Таble Saw Basics. part6

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If your fence has a width-of-cut scale, set it by measuring from a right blade tooth to the fence. This scale is a rough guide at best and should not be relied on except for rough work. For critical work (and most of it is) use a good steel rule to measure the exact distance the fence should be set from a tooth on the right side of the blade.

The final operation is to make a ripping cut along the length of a board to reduce it to a specified width. For example, let’s cut an 8 in. or wider board down to 6 in.

Slide the fence so it’s exactly 6 in. from a blade tooth set to the right and lock the fence in that position. Place the board flat on the table and hold firmly against the fence with the right hand. Switch on the motor and use the right hand to push the piece through the blade (Fig. 10).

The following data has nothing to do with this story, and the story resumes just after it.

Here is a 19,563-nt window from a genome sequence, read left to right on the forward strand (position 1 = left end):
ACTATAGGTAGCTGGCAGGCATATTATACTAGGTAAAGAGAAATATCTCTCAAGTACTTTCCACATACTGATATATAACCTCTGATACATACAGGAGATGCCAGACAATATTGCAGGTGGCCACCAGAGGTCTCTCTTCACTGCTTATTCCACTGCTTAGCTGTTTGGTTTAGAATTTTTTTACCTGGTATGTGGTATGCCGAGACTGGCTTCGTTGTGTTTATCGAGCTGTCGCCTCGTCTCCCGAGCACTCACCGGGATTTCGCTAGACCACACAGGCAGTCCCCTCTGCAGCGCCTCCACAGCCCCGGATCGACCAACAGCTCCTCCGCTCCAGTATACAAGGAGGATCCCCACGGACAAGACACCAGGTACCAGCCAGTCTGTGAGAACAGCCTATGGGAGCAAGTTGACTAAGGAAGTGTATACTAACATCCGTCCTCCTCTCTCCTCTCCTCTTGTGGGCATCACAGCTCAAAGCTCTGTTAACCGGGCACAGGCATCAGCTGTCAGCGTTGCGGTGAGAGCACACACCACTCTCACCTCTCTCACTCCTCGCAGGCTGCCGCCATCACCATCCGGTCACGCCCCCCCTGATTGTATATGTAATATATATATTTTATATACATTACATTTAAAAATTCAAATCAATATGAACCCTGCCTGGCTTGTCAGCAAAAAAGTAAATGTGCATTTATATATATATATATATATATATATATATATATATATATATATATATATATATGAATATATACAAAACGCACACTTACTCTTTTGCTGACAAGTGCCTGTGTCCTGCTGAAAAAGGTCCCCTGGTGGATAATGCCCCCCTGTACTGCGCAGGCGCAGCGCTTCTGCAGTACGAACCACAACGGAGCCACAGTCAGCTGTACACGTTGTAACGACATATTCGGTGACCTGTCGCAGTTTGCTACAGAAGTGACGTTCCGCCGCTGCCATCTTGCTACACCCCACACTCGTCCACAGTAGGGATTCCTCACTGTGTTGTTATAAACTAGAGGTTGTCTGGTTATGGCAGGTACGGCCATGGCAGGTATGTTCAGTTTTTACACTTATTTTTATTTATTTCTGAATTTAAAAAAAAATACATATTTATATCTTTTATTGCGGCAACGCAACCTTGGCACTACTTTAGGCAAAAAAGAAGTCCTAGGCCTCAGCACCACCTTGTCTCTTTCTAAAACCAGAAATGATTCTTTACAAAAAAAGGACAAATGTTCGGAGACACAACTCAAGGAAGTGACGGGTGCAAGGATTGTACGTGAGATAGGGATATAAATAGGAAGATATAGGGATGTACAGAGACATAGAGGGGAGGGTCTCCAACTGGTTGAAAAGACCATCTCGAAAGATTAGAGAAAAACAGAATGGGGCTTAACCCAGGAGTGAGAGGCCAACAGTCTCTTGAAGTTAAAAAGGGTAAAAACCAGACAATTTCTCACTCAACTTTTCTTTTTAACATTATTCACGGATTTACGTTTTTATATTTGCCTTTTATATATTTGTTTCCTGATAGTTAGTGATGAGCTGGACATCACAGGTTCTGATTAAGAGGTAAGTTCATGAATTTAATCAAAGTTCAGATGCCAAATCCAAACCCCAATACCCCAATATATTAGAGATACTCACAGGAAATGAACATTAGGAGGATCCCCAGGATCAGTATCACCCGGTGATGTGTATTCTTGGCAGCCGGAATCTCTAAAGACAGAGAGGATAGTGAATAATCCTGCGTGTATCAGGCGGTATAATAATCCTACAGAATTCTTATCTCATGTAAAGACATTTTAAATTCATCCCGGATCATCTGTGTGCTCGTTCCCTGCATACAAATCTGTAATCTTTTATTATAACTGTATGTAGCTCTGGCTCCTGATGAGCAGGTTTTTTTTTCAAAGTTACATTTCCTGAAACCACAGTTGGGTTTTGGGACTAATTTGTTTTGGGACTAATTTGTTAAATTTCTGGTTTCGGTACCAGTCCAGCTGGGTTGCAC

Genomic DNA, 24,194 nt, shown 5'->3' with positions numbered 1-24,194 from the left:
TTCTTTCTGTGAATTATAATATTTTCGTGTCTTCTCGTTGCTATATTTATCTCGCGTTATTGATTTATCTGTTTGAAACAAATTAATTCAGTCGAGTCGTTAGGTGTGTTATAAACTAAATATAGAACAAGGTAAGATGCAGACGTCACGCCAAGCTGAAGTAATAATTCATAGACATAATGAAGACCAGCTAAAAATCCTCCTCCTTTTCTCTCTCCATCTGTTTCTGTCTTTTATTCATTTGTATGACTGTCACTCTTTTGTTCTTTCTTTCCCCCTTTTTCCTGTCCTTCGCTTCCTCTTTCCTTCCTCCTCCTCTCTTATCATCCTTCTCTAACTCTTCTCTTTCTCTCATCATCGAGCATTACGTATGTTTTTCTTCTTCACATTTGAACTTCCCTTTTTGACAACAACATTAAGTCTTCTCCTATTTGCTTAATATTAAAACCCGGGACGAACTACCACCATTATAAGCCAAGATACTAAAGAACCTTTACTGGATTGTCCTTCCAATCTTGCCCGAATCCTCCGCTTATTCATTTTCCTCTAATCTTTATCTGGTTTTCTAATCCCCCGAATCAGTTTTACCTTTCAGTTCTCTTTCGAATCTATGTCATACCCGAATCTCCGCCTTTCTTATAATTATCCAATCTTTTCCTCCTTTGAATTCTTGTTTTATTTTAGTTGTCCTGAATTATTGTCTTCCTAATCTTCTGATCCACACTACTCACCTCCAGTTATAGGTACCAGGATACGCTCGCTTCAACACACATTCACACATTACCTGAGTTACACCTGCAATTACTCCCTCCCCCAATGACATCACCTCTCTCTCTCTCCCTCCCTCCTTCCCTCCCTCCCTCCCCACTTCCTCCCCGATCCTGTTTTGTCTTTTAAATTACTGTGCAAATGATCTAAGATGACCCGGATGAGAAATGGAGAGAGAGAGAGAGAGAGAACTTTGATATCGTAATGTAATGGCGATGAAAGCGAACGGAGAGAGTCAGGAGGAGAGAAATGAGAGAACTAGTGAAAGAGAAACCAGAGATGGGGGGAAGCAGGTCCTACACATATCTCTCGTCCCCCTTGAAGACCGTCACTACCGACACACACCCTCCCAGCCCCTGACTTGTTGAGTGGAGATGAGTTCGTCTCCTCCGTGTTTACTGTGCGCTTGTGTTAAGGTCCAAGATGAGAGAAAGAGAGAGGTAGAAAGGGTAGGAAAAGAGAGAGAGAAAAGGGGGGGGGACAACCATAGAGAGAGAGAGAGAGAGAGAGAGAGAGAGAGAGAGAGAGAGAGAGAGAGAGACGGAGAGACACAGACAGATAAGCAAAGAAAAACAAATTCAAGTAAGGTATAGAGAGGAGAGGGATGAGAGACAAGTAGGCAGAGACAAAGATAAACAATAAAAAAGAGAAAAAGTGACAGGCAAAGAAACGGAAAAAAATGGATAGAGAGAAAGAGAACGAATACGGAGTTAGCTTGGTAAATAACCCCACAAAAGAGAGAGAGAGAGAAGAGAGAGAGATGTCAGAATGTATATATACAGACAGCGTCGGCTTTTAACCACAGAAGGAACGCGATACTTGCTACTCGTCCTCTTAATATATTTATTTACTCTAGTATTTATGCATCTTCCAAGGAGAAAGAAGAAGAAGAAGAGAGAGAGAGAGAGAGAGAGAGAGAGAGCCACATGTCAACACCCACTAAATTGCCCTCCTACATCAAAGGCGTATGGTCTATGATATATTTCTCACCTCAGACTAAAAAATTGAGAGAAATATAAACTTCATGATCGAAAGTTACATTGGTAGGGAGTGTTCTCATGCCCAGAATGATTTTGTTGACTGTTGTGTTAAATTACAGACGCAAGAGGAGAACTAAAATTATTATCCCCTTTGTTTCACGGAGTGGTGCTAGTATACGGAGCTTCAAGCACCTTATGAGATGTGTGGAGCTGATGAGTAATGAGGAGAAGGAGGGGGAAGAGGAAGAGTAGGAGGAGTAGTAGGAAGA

Continue pushing evenly until the piece is well past the rear of the blade. When it begins to tilt off the edge of the table, grasp it and lift well up and clear of the blade.

The 6 in. piece you have just cut is about as narrow a piece as you should attempt to cut by hand. Any ripping cuts made with the fence less than 6 in. from the blade should be made using a pushstick instead of your fingers.

Now that your table saw has been adjusted, plan on keeping it that way by periodically going through the checking procedures described here. If you use the machine 10 hours per week, a monthly inspection is not too frequent.

The basic crosscutting and ripping operations outlined are a small part of the very many operations of which the machine is capable. Hopefully, this article will help you to get started with some degree of confidence. The Complete Book of Power Tools by R.j. DeCristoforo has a 74 page section devoted entirely to the table saw and is probably one of the best reference works available for those who wish to use the table saw to its full potential.

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